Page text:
With a recent suggestion from Blizzard for ongoing ideas, I'd thought I'd post my view on how to fix the third of these flaws.
The Missing End-game
It's been a long acknowledged paradigm that players will consume content faster than developers can generate it. However, this is only really true when we talk about static content, and it's a realisation that is commonly addressed in other ARPG's now.
To provide end-game PvE content that can be generated faster than players consume it, you need to design randomised end-game content.
One of the design flaws in the current iteration of the Diablo series was to forgo the sort of dungeon randomisation that earlier entries in the series were known for and that are common in modern ARPG's. It's likely too late to correct this flaw, however, the following system could still be put in place to ensure that the generation of end-game PvE content always equals its rate of consumption.
Obtaining the random end-game scrolls
A new drop could be added to Inferno, a "dungeon portal scroll". The scroll, as the name implies would allow a one-time access to a single dungeon level, similar to the current system in place for the Hellfire rings.
A newly dropped scroll would have only one attribute, that being the name of the dungeon floor to which it grants access, for example "Keeps Level 2". This would be your standard "Keeps Level 2" layout, with the exception that there would be in lieu of an entrance and exit, a portal in point and portal out point. Thus the scroll grants access to one specific level of one dungeon only.
The scroll would not be bound in any way and could be traded on the Auction House.
Boosting the random end-game scrolls
Having obtained a scroll, the scroll could be enchanted (making use of one of the artisans), with a chance to add a random property either making the dungeon more or less valuable. For example, below is a short list of potential suffixes that could be used (only the positive ones are mentioned, but you could see easily how negative suffixes could be generated).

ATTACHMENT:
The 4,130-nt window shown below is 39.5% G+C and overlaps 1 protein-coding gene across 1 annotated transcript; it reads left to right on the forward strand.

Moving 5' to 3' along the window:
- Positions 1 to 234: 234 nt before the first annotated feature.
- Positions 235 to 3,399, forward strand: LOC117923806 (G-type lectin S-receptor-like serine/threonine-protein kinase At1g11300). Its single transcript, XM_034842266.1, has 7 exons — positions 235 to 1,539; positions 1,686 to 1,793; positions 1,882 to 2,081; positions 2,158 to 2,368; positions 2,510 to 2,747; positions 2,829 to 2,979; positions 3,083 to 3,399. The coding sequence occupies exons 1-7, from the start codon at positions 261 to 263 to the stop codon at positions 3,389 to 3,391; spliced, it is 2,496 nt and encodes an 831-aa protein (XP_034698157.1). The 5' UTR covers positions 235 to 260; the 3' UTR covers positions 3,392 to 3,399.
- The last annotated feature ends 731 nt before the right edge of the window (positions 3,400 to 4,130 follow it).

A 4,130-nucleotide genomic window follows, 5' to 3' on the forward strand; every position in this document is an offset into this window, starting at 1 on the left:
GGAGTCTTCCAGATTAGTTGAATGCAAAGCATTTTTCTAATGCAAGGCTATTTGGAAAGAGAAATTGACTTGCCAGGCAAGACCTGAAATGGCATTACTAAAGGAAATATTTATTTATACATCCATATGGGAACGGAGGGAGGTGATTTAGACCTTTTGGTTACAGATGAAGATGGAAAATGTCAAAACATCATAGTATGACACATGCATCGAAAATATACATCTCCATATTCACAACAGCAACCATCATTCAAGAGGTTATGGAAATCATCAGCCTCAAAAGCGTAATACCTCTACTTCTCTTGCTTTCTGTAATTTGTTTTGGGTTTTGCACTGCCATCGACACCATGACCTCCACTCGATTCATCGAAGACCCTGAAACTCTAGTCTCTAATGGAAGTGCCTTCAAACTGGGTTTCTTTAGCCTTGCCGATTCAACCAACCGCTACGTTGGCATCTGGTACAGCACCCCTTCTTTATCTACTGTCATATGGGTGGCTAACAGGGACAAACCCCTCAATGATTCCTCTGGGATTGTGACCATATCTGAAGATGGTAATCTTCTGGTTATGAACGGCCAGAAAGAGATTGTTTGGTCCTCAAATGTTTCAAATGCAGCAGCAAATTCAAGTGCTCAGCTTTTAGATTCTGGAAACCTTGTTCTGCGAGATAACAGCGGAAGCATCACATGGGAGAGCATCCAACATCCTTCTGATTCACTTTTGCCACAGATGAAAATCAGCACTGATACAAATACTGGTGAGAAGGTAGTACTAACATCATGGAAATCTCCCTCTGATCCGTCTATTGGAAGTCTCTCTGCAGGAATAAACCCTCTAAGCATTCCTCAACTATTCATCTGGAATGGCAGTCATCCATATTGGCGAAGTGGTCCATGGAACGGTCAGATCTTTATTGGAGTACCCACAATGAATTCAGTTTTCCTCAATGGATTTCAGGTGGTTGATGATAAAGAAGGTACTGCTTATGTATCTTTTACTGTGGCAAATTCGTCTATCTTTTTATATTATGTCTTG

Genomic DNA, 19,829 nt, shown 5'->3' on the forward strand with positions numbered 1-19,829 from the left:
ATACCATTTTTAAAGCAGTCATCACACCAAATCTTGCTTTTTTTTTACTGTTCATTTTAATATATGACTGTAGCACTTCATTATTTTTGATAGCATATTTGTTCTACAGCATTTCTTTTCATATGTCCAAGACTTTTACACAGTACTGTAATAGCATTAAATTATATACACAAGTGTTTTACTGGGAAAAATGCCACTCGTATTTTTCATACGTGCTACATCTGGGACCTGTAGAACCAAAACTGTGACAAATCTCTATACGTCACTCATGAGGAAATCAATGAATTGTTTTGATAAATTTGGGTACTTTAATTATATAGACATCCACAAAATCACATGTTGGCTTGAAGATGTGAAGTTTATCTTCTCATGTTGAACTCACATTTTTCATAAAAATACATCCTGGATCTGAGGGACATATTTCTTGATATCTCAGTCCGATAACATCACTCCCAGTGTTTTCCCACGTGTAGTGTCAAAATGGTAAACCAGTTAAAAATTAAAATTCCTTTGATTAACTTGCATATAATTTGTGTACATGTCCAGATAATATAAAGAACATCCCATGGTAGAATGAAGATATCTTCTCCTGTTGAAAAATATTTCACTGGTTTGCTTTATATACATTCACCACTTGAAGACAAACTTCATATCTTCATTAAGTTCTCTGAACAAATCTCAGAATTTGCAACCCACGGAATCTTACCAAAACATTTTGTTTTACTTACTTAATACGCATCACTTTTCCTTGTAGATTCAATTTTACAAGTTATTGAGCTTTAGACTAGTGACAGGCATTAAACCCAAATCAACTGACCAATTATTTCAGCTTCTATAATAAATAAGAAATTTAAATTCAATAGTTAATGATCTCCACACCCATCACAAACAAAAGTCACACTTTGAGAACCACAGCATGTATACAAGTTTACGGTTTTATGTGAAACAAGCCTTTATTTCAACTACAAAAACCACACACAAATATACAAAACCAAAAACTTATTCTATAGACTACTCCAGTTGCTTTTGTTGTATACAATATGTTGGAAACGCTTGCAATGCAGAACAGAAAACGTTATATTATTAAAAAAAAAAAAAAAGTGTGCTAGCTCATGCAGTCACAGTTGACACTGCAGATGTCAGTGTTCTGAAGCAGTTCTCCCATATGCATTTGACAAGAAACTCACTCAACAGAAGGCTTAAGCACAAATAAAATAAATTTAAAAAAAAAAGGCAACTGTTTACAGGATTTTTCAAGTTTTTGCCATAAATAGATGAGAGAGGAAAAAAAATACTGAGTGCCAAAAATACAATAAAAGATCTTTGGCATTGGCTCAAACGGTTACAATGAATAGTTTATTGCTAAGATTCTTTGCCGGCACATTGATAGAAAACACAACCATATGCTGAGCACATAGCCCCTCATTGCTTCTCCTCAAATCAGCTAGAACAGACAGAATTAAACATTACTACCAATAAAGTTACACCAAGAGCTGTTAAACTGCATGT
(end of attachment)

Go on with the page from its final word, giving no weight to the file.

* 20% increased gold drop
* 20% increased magic find
* 20% decreased mob speed
* 20% decreased mob damage
* treasure goblin added
* 20% increased legendary drops
* 20% decreased melee damage
* 20% decreased ranged damage
Each enchant of the scroll would require a certain amount of money or ingredients, and the scroll could be endlessly enchanted (with an increase in cost to each enchant - this providing a useful gold sink for the game). Similar to current loot itemisation, suffixes could be doubled up (for example 40% increased gold).
Like the initially dropped scrolls, these scrolls could be at any time traded (to be sure, certain AH upgrades would be required to handle these transactions). Indeed there could be developed a vibrant market for end-game scroll trading, and if the range of suffixes is made suitably expansive enough, you could see scrolls with certain suffixes becoming preferred for certain classes even (consider the value Monks or Barbs would place in reduced melee damage dungeons for example).
Using the end-game scrolls
Scrolls could be activated at a main town in the appropriate act, and could be used in public games as well as private ones.
Thus teams of players could work together to construct through team effort a suitably tricked out dungeon scroll that they all partake of together.
The scrolls could be activated and used on any MP level.
While this system would work better with genuinely randomised dungeon maps, the proposal above makes use of the current static dungeons, only modifying certain global properties (such as drop rates or damage levels). While not trying to underestimate the volume of work described in this proposal, using current static dungeons would at least greatly reduce that development time.
Without a system like this, the game will always suffer from an asymmetry between the rate that players consume content, and the rate at which that content can be generated.
I take no credit at all for this idea, because systems like this are becoming much more common in ARPG's these days, indeed are used by ARPG's competing directly in the market even as I write this post.